Nice appeal to the myth of shareholder democracy, though.

FADEtoBLACK
Jan 26, 2007


ColoradoCleric posted:

But now you're making the argument that you deserve the same income as other workers when its the employer's decision on how much you should be paid.

The employer isn't deciding how much you should be paid, they are deciding how little they can get away with paying you.

Insurance, retirement benefits, job perks all exist because it's cheaper to offer those perks and pay you less.

ColoradoCleric
Dec 26, 2012


FADEtoBLACK posted:

The employer isn't deciding how much you should be paid, they are deciding how little they can get away with paying you.

Insurance, retirement benefits, job perks all exist because it's cheaper to offer those perks and pay you less.

Those are all quantifiable benefits in terms of dollars that ultimately sum up to the cost/price an employer is willing/wants to pay for the employees labor.

ColoradoCleric
Dec 26, 2012


McDowell posted:

Not all companies are publicly traded, and most shareholders are not particularly active in how the business is run because stocks are primarily investment vehicles used by different firms and funds.

Nice appeal to the myth of shareholder democracy, though.

Salaries eat into retained earnings.

Infinite Karma
Oct 23, 2004
Good as dead

ColoradoCleric posted:

But now you're making the argument that you deserve the same income as other workers when its the employer's decision on how much you should be paid.
I'm making the argument that employers do decide how much you get paid, even if they are unfair pricks who can't justify why they are paying people what they pay them. But employees should know if their employers are unfair pricks, and be able to find employment that is under terms that both parties agree is fair. Eventually the unfair pricks won't be able to find employees unless they start treating people better. If you're in favor of market solutions, then lovely employers should lose just like lovely employees do, without a shield of secrecy to protect them from the consequences of their choices.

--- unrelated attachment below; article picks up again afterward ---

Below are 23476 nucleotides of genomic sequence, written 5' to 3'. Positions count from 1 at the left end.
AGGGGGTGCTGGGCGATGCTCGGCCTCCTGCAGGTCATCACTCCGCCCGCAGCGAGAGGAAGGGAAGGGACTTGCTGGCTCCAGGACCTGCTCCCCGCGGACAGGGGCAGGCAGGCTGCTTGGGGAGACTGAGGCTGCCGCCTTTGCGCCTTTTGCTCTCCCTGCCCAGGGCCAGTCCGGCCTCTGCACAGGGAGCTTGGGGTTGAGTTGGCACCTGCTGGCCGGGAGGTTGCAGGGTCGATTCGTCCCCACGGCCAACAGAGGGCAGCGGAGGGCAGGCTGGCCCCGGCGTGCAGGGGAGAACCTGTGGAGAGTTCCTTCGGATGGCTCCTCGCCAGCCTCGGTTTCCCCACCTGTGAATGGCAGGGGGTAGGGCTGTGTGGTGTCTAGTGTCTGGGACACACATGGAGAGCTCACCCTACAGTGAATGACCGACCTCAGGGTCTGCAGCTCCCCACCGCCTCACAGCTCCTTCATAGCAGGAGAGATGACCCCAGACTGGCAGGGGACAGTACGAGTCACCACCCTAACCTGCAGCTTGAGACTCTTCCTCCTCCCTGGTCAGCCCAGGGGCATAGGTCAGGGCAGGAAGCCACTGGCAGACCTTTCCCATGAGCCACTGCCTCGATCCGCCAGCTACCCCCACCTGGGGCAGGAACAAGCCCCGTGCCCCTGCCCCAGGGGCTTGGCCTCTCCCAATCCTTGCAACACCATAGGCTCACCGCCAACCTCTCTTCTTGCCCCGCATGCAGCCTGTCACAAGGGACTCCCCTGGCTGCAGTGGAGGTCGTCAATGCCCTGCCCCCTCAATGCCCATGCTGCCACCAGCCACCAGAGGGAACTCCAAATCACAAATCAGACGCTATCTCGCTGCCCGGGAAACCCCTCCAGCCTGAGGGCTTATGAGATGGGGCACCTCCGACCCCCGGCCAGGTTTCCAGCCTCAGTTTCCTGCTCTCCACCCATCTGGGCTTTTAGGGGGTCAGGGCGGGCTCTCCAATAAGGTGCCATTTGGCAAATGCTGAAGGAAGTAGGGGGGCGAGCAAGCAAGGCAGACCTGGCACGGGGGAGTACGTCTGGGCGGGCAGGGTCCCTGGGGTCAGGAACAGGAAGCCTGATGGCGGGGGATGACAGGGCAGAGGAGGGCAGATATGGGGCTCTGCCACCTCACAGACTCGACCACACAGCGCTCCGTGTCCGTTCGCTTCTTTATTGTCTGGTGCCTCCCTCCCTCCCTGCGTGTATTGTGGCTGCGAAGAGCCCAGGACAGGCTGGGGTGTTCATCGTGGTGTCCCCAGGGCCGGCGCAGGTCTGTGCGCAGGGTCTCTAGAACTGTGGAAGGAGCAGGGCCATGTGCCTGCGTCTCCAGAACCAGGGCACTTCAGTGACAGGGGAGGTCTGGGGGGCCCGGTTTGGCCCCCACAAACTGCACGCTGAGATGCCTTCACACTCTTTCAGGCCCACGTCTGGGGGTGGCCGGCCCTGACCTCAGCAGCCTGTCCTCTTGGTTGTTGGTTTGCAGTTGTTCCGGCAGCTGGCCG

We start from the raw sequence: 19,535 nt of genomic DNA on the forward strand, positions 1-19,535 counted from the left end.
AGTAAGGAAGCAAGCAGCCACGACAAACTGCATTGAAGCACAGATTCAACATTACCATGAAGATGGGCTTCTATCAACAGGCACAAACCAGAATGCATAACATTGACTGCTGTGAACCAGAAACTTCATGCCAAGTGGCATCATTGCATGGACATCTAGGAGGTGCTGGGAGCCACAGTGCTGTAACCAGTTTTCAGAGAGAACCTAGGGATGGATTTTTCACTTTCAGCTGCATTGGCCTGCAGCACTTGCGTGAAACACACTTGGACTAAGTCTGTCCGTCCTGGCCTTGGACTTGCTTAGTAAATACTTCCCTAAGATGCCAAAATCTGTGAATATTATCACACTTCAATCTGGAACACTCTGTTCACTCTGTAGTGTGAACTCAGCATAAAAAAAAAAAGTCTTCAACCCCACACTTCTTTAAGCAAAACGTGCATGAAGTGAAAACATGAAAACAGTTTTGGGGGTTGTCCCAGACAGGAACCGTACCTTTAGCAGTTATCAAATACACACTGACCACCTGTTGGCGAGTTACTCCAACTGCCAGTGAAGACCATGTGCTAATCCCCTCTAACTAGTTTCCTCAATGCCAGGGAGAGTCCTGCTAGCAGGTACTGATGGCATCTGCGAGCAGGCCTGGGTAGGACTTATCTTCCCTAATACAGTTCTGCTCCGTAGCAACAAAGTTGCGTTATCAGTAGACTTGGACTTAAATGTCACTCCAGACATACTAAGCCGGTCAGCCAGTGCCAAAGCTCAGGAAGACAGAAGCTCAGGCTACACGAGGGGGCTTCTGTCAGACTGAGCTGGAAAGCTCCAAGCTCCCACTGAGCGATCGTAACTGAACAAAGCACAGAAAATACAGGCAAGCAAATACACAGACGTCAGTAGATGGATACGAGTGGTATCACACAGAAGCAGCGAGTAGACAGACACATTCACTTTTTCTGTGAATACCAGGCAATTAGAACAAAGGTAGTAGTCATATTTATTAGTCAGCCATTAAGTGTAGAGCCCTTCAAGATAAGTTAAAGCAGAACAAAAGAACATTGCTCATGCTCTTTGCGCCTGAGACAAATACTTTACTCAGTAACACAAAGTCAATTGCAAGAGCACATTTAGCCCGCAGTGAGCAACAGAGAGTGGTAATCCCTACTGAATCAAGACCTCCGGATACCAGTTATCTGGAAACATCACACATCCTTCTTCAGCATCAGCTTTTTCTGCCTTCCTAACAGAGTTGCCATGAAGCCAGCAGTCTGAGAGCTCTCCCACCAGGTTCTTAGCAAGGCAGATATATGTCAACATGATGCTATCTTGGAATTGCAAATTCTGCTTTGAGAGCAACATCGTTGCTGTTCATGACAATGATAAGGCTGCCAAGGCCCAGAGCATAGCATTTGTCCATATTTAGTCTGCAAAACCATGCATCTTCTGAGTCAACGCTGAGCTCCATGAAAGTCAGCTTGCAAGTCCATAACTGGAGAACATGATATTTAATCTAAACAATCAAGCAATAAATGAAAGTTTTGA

McDowell
Aug 1, 2008

Surely, Caligula was my greatest role

ColoradoCleric posted:

Salaries eat into retained earnings.

So it is in the interest of executives to make salaries as low as possible for the rest of the company and then get rewarded for their cost-cutting and hard work.

ColoradoCleric
Dec 26, 2012


McDowell posted:

So it is in the interest of executives to make salaries as low as possible for the rest of the company and then get rewarded for their cost-cutting and hard work.

It's also in the interest of your voting members but they probably value the CEO more highly than an accountant in terms of driving the company.

McDowell
Aug 1, 2008

Surely, Caligula was my greatest role

Truly we live in the best of all possible worlds.

esquilax
Jan 3, 2003



Can someone explain how the Equal Pay bill in the news differs from current law? All the news articles say that it prohibits employers from retaliating against employees when they discuss wages or benefits with each other. However, that seems redundant since the NLRA already prohibits that.

Infinite Karma
Oct 23, 2004
Good as dead

ColoradoCleric posted:

It's also in the interest of your voting members but they probably value the CEO more highly than an accountant in terms of driving the company.